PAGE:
Domme lies in the shadow of La Roque-Gageac and Beynac-et-Cazenac in more ways than one. It is the gooseberry of three neighbouring villages that flank the Dordogne river.
However, it has no reason to feel inferior – after all, it has been named one of France’s most beautiful villages. It is perched on a cliff top, in the heart of the Périgord Noir.
The fortified town – known as a bastide – was built in 1281 for King Philip III and switched between French and English rule numerous times during the Hundred Years War. Unlike many of the other bastides, its streets aren’t laid out in a strict rectangular pattern. Instead, they accommodate their rocky terrain.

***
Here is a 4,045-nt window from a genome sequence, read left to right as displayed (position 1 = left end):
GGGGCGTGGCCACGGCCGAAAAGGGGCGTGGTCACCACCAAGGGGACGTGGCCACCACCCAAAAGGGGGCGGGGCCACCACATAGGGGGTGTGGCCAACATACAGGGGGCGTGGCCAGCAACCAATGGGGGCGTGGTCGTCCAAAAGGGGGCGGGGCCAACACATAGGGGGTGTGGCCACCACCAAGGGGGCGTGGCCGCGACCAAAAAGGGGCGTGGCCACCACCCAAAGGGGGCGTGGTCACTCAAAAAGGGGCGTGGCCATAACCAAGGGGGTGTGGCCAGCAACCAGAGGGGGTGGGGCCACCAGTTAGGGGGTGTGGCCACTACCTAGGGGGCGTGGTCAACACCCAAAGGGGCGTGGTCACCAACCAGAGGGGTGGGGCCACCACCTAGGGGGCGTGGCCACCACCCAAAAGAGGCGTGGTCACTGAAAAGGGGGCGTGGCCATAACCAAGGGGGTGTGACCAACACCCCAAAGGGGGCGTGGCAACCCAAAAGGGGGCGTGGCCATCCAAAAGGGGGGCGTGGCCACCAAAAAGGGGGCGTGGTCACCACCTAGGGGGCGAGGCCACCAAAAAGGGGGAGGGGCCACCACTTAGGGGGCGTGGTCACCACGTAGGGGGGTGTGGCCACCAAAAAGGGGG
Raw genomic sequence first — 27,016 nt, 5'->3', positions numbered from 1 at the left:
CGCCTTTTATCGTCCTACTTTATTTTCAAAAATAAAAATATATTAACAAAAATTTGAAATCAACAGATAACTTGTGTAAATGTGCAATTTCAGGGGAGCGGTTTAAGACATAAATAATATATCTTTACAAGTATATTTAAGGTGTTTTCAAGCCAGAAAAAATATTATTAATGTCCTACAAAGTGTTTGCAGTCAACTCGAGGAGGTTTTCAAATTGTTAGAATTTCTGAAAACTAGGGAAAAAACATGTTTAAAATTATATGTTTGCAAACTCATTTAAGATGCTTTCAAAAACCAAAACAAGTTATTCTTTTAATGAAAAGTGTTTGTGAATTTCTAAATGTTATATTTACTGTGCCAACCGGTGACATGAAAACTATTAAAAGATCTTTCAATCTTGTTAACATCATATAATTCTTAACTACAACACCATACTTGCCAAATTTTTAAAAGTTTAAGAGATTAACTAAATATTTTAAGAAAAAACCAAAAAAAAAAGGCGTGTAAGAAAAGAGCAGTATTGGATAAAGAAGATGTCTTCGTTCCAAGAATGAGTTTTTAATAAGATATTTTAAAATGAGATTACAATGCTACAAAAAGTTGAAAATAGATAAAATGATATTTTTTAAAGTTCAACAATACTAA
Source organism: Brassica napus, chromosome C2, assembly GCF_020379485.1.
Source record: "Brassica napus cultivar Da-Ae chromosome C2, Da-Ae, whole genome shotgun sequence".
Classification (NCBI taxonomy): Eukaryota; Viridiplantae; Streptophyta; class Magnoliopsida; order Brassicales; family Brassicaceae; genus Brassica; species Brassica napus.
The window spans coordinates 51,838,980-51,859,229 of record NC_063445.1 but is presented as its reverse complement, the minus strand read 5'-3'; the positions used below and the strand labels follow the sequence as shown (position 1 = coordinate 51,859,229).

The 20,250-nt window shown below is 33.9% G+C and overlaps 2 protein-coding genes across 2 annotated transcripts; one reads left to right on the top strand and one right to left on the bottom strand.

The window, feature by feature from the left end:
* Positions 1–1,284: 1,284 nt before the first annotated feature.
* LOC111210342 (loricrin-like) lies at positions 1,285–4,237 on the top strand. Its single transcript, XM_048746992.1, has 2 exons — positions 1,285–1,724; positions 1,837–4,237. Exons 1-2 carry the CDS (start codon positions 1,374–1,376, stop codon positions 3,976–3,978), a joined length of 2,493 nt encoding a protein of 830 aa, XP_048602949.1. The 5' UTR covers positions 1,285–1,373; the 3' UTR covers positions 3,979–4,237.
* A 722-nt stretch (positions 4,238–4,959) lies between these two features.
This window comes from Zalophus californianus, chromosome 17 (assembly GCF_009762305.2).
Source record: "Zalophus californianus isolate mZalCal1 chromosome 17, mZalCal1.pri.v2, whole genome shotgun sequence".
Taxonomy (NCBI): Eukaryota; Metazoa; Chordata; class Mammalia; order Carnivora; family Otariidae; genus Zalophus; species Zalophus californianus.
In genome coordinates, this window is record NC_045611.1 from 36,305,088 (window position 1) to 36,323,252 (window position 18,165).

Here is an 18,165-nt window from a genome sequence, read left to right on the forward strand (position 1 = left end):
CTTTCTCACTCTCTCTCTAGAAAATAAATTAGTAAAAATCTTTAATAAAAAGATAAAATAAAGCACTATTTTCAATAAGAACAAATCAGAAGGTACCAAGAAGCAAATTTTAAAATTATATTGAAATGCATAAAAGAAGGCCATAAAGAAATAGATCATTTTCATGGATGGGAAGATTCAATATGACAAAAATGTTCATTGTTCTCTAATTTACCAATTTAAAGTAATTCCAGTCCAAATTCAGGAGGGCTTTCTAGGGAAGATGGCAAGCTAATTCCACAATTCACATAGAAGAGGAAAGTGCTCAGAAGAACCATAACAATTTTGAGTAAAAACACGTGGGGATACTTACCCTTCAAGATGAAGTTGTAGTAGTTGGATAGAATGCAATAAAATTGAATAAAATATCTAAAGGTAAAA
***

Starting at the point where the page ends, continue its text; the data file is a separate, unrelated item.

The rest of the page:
The local tourist office organises trips around the village – both on foot and using the Domme Express tourist train – both in high and low season.
The advantage of being named one of France’s plus beaux villages is the income it brings from tourism. Mind you, that can have its downsides too – just ask any local trying to get through Beynac-et-Cazenac on a Saturday afternoon in August.